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Printing in red during output from head

From: lisa-asket
Subject: Printing in red during output from head
Date: Wed, 21 Jul 2021 18:27:17 +0200 (CEST)

From: Greg Wooledge <>
Subject: Re: Printing in red during output from head
Date: 21/07/2021 17:59:27 Europe/Paris

On Wed, Jul 21, 2021 at 04:48:03PM +0100, Chris Elvidge wrote:
> On 21/07/2021 02:50 pm, wrote:
> > I am almost there, but I am having the problom with the \e
> > 
> > 
> > 
> > find "$fdir" -type f -name "*.org" -o -name "*.texi" \
> > | xargs head -n "$n" \
> > | sed -e 's/==>/^\e[01;31m==>/;s/<==/<==^\e[0m/'
> Instead of typing ^\e, press Ctrl-V and then Esc

This will work, at least in traditional Unix editors, but hard-coding
raw ESC bytes into one's scripts is considered bad form. There's a risk
that whatever editor lisa-asket is using won't be able to handle it.

It's also *ugly*. It's difficult for someone reading the program to
figure out what the code does or why there's an unprintable byte in
the middle of the line. The actual difficulty will depend both on the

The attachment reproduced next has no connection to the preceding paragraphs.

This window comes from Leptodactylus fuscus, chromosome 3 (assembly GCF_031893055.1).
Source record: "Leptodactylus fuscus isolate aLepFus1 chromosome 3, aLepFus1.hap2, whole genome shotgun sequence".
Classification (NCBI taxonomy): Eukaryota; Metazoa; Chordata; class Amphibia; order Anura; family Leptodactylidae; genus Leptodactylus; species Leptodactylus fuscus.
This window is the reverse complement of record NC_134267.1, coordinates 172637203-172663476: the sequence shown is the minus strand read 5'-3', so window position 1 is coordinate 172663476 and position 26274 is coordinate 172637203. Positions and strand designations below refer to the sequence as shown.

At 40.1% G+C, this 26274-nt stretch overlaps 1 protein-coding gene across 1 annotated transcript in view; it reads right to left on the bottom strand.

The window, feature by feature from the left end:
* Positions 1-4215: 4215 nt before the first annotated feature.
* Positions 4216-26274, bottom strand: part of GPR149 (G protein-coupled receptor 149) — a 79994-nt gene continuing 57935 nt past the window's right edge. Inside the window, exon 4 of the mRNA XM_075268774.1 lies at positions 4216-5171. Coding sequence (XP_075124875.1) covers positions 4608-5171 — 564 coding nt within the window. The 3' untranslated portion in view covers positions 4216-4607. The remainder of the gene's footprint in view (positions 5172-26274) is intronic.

reader's experience level with this style of coding, and the editor or
pager that was used to view the code. In the worst cases, e.g. if they
simply used "cat", the entire escape sequence might be rendered invisible
and part of the code will simply turn red, or other unpredictable results
may occur, e.g. if they're not on a terminal which understands this
escape sequence in the same way as the author's terminal(s).

Thus, there's the desire to represent the ESC byte with some sort of
printable glyphs -- either \033 or \e, for example.

* I agree, do not like the `Ctrl-V Esc` thing

The trick is deciding which program is going to be responsible for
converting those glyphs into the raw ESC byte for sed to see. Maybe
sed itself can do that -- that sound like something GNU sed might do,
for example, although I don't know whether that's actually true, or if
it is true, how portable it would be across sed implementations.

Another choice would be to let bash do the conversion, by using the $'...'
quoting form, instead of the '...' quoting form, around the sed program.
That's the direction I'd recommend, if we can't convince the OP to drop

this approach (or even this *goal*) altogether.

* I would like to colour the lines showing the file names

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